• Frisco 4003, a 2-8-2 Mikado built in 1919 by Lima and on static display at the Fort Smith Trolley Museum in Fort Smith, Arkansas.
  • Frisco 4018, a 2-8-2 Mikado built in 1919 and is on static display at Sloss Furnaces in Birmingham, Alabama
  • Frisco 4500, a 4-8-4 Northern-type built in 1942 on static display in Tulsa, Oklahoma, and 4501, a 4-8-4 on static display at the Museum of the American Railroad in Frisco, Texas, both being locomotives which pulled the Frisco's crack Meteor train.
  • Frisco 4524, another wartime 4500-series 4-8-4 Northern-type on static display at Grant Beach Park in Springfield, Missouri, wearing the "Frisco Fast Freight" paint scheme. It was the last steam locomotive built for the Frisco.
  • Predecessors

    The following companies were predecessors of the Frisco:

  • Pacific Railroad, charter granted by Missouri on March 3, 1849
  • Southwest Pacific Railroad, John C. Frémont reorganized in August 1866
  • Atlantic and Pacific Railroad, incorporated on July 27, 1866
  • See also List of predecessors of the St. Louis–San Francisco Railway


    The following railroads were acquired or merged into the Frisco:

  • Missouri and Western Railway: 1879
  • St. Louis, Arkansas and Texas Railway: 1882
  • Springfield and Southern Railroad: 1885
  • Kansas City and Southwestern Railroad: 1886
  • Fayetteville and Little Rock Railroad: 1887
  • Fort Smith and Southern Railway: 1887
  • Kansas City, Osceola and Southern Railway: 1900
  • Arkansas and Oklahoma Railroad: 1901
  • St. Louis, Oklahoma and Southern Railway: 1901
  • Kansas City, Fort Scott and Memphis Railway: 1901
  • Arkansas Valley and Western Railway: 1907
  • Blackwell, Enid and Southwestern Railway: 1903
  • Red River, Texas and Southern Railway: 1904
  • Oklahoma City and Texas Railroad: December 19, 1904
  • Crawford County Midland and Railroad: May 20, 1905
  • Oklahoma City and Western Railroad: 1907 – December 19, 1910
  • Sapulpa and Oil Field Railroad: 1917
  • West Tulsa Belt Railway: 1922
  • Jonesboro, Lake City and Eastern Railroad:1924
  • Pittsburg and Columbus Railway (Pittsburg, Kansas): 1925–1926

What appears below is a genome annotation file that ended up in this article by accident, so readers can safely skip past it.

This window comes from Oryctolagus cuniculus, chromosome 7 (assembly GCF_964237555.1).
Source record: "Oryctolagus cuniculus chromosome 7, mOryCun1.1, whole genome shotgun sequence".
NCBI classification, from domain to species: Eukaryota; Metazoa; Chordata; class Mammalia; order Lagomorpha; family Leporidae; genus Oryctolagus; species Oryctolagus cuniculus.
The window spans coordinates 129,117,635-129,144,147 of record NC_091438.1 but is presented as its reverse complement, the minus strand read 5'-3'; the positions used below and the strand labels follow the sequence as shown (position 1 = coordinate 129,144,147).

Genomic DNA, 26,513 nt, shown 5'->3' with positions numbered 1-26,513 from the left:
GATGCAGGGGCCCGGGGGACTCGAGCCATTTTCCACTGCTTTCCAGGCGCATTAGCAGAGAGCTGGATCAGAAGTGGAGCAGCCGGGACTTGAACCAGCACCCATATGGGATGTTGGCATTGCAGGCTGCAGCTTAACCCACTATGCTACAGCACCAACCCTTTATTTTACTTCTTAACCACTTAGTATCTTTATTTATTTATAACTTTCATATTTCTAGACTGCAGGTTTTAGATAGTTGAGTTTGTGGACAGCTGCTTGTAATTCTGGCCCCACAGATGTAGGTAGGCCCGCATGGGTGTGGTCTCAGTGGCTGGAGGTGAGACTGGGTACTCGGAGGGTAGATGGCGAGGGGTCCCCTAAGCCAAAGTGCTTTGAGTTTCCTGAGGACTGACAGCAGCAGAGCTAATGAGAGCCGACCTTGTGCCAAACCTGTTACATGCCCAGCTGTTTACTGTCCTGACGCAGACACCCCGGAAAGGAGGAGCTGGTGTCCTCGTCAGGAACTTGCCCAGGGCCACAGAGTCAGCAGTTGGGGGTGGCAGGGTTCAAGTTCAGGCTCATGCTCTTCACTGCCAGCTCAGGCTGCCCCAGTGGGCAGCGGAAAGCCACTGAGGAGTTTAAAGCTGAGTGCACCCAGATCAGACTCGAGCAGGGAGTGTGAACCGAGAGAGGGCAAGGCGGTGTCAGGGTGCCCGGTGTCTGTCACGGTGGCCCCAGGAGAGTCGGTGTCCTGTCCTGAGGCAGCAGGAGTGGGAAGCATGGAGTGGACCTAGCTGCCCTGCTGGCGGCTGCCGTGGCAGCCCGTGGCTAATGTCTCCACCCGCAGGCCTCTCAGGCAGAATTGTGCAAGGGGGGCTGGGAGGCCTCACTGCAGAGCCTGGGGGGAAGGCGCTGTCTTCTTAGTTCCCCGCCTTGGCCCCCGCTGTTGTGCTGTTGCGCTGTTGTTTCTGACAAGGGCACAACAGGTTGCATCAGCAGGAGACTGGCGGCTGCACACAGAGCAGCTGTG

• Springfield Connecting Railway: May 11, 1926
  • Kansas City and Memphis Railway and Bridge Company: 1928
  • Paris and Great Northern Railroad: July 21, 1928
  • Kansas City, Clinton and Springfield Railway: September 1, 1928
  • Alabama, Tennessee and Northern Railroad: December 28, 1948
  • Central of Georgia Railway: 1956. The Interstate Commerce Commission did not approve the purchase, so the Frisco sold it to Southern Railway in 1961.
  • Northeast Oklahoma Railroad: December 27, 1963 (Division dissolved February 27, 1967; Roads involved include: NEO RR, Oklahoma, Kansas and Missouri Interurban Railroad, Joplin and Pittsburg Railway and Oklahoma Traction Company)
  • Asset absorptions

    The following is a list of partial or full asset absorptions, many times through bankruptcy courts or creditors. In some cases the Frisco was a creditor. Assets can include mineral rights, property, track and right of way, trains, bonds, mortgages, etc.

  • St. Louis, Wichita and Western Railway: 1882
  • St. Louis and Oklahoma City Railroad: 1898
  • Kansas Midland Railroad: October 23, 1900
  • Oklahoma City Terminal Railroad: 1900–1903
  • Fort Smith and Van Buren Bridge Company: 1907
  • Ozark and Cherokee Central Railway: 1907
  • St. Louis, Memphis and Southern Railroad: 1907
  • Sulphur Springs Railway: 1907
  • Joplin Railway: 1910
  • Fort Worth and Rio Grande Railway: 1919–1937
  • Fayetteville and Little Rock Railroad: 1926
  • Little Rock and Texas Railway: 1926
  • Kansas City, Memphis and Birmingham Railroad: September 1, 1928
  • Muscle Shoals, Birmingham and Pensacola Railroad: 1928–1947
  • Miami Mineral Belt Railroad: 1950
  • St. Louis, Kennett and Southeastern Railroad: 1950
  • St. Louis, San Francisco and Texas Railway: 1963–1964
  • Birmingham Belt Railroad: 1967 (liquidation of BB RR and distribution of assets)
  • References

    St. Louis–San Francisco Railway Wikipedia